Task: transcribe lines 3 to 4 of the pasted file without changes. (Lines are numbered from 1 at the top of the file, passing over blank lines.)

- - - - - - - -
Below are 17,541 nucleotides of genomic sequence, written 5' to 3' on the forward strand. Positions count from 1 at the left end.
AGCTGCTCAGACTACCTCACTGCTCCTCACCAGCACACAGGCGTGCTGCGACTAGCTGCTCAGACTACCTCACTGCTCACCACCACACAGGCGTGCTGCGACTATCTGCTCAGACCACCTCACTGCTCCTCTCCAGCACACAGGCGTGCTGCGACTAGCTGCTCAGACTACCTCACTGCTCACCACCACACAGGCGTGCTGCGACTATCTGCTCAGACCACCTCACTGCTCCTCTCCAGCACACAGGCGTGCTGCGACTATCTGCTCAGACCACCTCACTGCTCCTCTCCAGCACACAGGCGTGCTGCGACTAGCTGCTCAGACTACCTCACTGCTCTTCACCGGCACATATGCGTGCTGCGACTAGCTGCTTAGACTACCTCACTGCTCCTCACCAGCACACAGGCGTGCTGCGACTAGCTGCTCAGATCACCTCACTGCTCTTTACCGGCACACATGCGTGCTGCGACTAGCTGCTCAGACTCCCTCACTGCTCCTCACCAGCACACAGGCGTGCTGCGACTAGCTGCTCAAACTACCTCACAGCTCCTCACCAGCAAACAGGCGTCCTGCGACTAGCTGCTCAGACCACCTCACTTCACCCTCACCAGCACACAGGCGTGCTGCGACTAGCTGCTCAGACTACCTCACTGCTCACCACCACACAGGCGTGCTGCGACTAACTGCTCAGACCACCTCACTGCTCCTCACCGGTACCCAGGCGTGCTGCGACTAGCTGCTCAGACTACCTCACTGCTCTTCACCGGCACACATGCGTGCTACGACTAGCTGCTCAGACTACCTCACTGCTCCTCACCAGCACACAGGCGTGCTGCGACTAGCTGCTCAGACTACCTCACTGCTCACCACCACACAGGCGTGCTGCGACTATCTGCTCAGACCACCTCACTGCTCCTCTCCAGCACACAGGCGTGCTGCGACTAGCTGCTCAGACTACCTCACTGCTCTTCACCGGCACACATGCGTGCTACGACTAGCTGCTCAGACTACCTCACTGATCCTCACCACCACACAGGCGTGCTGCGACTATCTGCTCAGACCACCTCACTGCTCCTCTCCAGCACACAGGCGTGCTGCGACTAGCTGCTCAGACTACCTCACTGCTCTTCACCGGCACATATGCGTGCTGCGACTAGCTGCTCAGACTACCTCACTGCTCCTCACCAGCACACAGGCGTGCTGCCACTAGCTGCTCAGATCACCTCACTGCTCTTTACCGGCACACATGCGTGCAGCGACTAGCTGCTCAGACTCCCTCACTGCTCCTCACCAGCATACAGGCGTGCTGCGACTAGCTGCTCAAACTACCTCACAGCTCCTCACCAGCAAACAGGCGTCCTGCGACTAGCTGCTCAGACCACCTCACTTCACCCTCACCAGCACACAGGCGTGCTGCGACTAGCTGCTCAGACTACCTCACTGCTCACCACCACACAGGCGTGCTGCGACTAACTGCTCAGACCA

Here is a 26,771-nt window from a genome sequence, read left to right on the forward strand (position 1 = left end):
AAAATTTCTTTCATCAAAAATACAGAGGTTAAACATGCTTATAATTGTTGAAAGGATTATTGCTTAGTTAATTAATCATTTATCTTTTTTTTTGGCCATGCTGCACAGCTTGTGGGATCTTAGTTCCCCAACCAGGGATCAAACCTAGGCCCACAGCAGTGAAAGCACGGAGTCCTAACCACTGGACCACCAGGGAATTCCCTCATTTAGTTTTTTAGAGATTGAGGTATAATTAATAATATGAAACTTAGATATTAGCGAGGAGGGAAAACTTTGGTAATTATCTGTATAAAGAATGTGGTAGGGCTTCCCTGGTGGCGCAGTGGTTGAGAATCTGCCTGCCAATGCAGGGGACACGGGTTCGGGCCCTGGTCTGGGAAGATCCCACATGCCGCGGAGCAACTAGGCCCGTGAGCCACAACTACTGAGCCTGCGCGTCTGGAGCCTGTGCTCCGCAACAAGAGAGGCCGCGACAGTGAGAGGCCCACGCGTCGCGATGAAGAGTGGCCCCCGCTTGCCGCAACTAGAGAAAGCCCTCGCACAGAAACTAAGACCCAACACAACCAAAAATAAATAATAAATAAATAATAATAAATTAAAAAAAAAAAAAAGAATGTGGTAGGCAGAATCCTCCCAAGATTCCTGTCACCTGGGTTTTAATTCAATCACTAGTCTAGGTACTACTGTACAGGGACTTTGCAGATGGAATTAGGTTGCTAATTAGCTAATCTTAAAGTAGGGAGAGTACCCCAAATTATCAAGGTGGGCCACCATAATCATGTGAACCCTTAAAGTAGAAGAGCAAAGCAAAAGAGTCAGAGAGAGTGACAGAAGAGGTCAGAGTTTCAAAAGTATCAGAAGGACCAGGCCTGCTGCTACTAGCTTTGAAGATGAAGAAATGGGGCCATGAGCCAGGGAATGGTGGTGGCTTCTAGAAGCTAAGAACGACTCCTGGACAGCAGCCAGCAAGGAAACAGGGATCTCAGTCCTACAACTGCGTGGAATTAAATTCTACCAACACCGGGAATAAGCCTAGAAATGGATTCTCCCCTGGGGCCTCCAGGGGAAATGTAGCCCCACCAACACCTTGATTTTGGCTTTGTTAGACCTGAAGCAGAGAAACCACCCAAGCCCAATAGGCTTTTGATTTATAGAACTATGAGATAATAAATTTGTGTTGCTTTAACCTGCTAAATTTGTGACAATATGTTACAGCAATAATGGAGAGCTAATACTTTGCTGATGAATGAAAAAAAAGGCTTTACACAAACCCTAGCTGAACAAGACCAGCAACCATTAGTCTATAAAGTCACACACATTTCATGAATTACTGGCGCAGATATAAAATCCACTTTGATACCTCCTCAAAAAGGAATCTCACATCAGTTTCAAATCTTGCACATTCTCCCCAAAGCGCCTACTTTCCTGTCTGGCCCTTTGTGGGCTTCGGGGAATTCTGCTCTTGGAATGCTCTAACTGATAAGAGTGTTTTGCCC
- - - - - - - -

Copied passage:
Here is a 26,771-nt window from a genome sequence, read left to right on the forward strand (position 1 = left end):
AAAATTTCTTTCATCAAAAATACAGAGGTTAAACATGCTTATAATTGTTGAAAGGATTATTGCTTAGTTAATTAATCATTTATCTTTTTTTTTGGCCATGCTGCACAGCTTGTGGGATCTTAGTTCCCCAACCAGGGATCAAACCTAGGCCCACAGCAGTGAAAGCACGGAGTCCTAACCACTGGACCACCAGGGAATTCCCTCATTTAGTTTTTTAGAGATTGAGGTATAATTAATAATATGAAACTTAGATATTAGCGAGGAGGGAAAACTTTGGTAATTATCTGTATAAAGAATGTGGTAGGGCTTCCCTGGTGGCGCAGTGGTTGAGAATCTGCCTGCCAATGCAGGGGACACGGGTTCGGGCCCTGGTCTGGGAAGATCCCACATGCCGCGGAGCAACTAGGCCCGTGAGCCACAACTACTGAGCCTGCGCGTCTGGAGCCTGTGCTCCGCAACAAGAGAGGCCGCGACAGTGAGAGGCCCACGCGTCGCGATGAAGAGTGGCCCCCGCTTGCCGCAACTAGAGAAAGCCCTCGCACAGAAACTAAGACCCAACACAACCAAAAATAAATAATAAATAAATAATAATAAATTAAAAAAAAAAAAAAGAATGTGGTAGGCAGAATCCTCCCAAGATTCCTGTCACCTGGGTTTTAATTCAATCACTAGTCTAGGTACTACTGTACAGGGACTTTGCAGATGGAATTAGGTTGCTAATTAGCTAATCTTAAAGTAGGGAGAGTACCCCAAATTATCAAGGTGGGCCACCATAATCATGTGAACCCTTAAAGTAGAAGAGCAAAGCAAAAGAGTCAGAGAGAGTGACAGAAGAGGTCAGAGTTTCAAAAGTATCAGAAGGACCAGGCCTGCTGCTACTAGCTTTGAAGATGAAGAAATGGGGCCATGAGCCAGGGAATGGTGGTGGCTTCTAGAAGCTAAGAACGACTCCTGGACAGCAGCCAGCAAGGAAACAGGGATCTCAGTCCTACAACTGCGTGGAATTAAATTCTACCAACACCGGGAATAAGCCTAGAAATGGATTCTCCCCTGGGGCCTCCAGGGGAAATGTAGCCCCACCAACACCTTGATTTTGGCTTTGTTAGACCTGAAGCAGAGAAACCACCCAAGCCCAATAGGCTTTTGATTTATAGAACTATGAGATAATAAATTTGTGTTGCTTTAACCTGCTAAATTTGTGACAATATGTTACAGCAATAATGGAGAGCTAATACTTTGCTGATGAATGAAAAAAAAGGCTTTACACAAACCCTAGCTGAACAAGACCAGCAACCATTAGTCTATAAAGTCACACACATTTCATGAATTACTGGCGCAGATATAAAATCCACTTTGATACCTCCTCAAAAAGGAATCTCACATCAGTTTCAAATCTTGCACATTCTCCCCAAAGCGCCTACTTTCCTGTCTGGCCCTTTGTGGGCTTCGGGGAATTCTGCTCTTGGAATGCTCTAACTGATAAGAGTGTTTTGCCC